Philip Mudd, who joined the FBI from the rival Central Intelligence Agency, pitched a program called Domain Management to get agents to move beyond chasing criminal cases and start gathering intelligence, says the New York Times. Some agents were skeptical, because FBI culture respects “door-kicking investigators more than deskbound analysts sifting through tidbits of data. “There's 31,000 employees in this organization and we're undergoing a sea-change,” Mudd told the Times. “It's going to take a while for what is a high-end national security program to sink down to every officer.”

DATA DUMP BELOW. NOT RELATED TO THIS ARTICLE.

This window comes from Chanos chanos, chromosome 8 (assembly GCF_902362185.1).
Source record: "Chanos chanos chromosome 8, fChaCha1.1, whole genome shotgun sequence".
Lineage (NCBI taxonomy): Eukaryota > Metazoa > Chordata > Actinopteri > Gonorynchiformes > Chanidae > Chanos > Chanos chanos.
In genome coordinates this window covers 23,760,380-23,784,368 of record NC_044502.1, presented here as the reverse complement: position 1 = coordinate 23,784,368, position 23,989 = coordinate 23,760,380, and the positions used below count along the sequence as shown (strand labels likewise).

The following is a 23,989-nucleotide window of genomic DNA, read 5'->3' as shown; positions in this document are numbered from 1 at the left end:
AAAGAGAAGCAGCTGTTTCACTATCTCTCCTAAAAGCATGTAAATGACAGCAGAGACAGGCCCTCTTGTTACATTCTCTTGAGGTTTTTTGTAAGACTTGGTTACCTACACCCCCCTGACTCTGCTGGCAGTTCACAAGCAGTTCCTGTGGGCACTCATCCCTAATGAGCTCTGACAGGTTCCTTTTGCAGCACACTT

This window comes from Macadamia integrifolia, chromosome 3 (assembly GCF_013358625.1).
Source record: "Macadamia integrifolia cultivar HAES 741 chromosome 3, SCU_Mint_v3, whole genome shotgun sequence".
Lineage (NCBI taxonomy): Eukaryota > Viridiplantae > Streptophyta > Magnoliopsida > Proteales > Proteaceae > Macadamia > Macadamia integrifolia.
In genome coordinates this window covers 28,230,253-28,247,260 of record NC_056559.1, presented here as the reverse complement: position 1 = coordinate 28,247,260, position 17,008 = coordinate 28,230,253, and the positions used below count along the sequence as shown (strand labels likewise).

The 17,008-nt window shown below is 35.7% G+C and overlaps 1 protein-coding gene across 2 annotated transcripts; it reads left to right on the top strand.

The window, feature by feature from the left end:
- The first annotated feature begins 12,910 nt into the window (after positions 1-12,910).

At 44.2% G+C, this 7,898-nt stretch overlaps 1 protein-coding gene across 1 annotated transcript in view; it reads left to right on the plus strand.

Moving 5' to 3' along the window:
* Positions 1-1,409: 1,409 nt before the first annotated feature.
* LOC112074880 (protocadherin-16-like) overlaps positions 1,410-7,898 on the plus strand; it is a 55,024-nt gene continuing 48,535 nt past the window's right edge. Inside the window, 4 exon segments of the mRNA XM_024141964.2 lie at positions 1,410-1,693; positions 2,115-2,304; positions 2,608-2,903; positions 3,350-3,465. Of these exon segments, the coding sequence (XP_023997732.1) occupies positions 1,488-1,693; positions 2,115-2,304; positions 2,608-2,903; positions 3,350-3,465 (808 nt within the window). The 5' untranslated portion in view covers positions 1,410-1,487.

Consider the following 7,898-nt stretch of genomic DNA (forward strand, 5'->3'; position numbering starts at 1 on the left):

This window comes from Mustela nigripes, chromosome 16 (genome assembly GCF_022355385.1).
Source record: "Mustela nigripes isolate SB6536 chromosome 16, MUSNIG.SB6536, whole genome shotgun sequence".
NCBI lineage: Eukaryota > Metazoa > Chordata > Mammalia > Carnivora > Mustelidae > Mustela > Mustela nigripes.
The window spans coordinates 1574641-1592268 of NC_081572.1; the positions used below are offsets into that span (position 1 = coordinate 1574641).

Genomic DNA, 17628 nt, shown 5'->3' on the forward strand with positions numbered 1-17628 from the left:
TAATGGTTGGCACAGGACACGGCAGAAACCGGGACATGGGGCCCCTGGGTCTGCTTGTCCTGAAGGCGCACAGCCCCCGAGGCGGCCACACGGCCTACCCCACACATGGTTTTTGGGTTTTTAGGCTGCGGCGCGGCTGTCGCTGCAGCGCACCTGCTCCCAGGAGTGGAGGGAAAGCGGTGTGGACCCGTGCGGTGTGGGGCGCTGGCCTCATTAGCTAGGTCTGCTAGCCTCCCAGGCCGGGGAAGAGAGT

After interviewing more than 60 intelligence officials for a book, Amy Zegart, of the University of California, Los Angeles, reached a dismal verdict: “If you look at, for example, the four key ingredients for counterterrorism success – agents, analysts, managers and computers – the FBI is struggling to get the basics right on all of them. New agents still get more time for vacation than they do for counterterrorism training. Analysts are still treated as glorified secretaries.” The Times examines a supposed terrorist case from Lodi, Ca., to illustrate the FBI’s problems. The case produced worldwide headlines about an “Al Qaeda cell” in California, but critics, including former agents, say it has serious and revealing shortcomings. Officials concede that it was not an Al Qaeda case.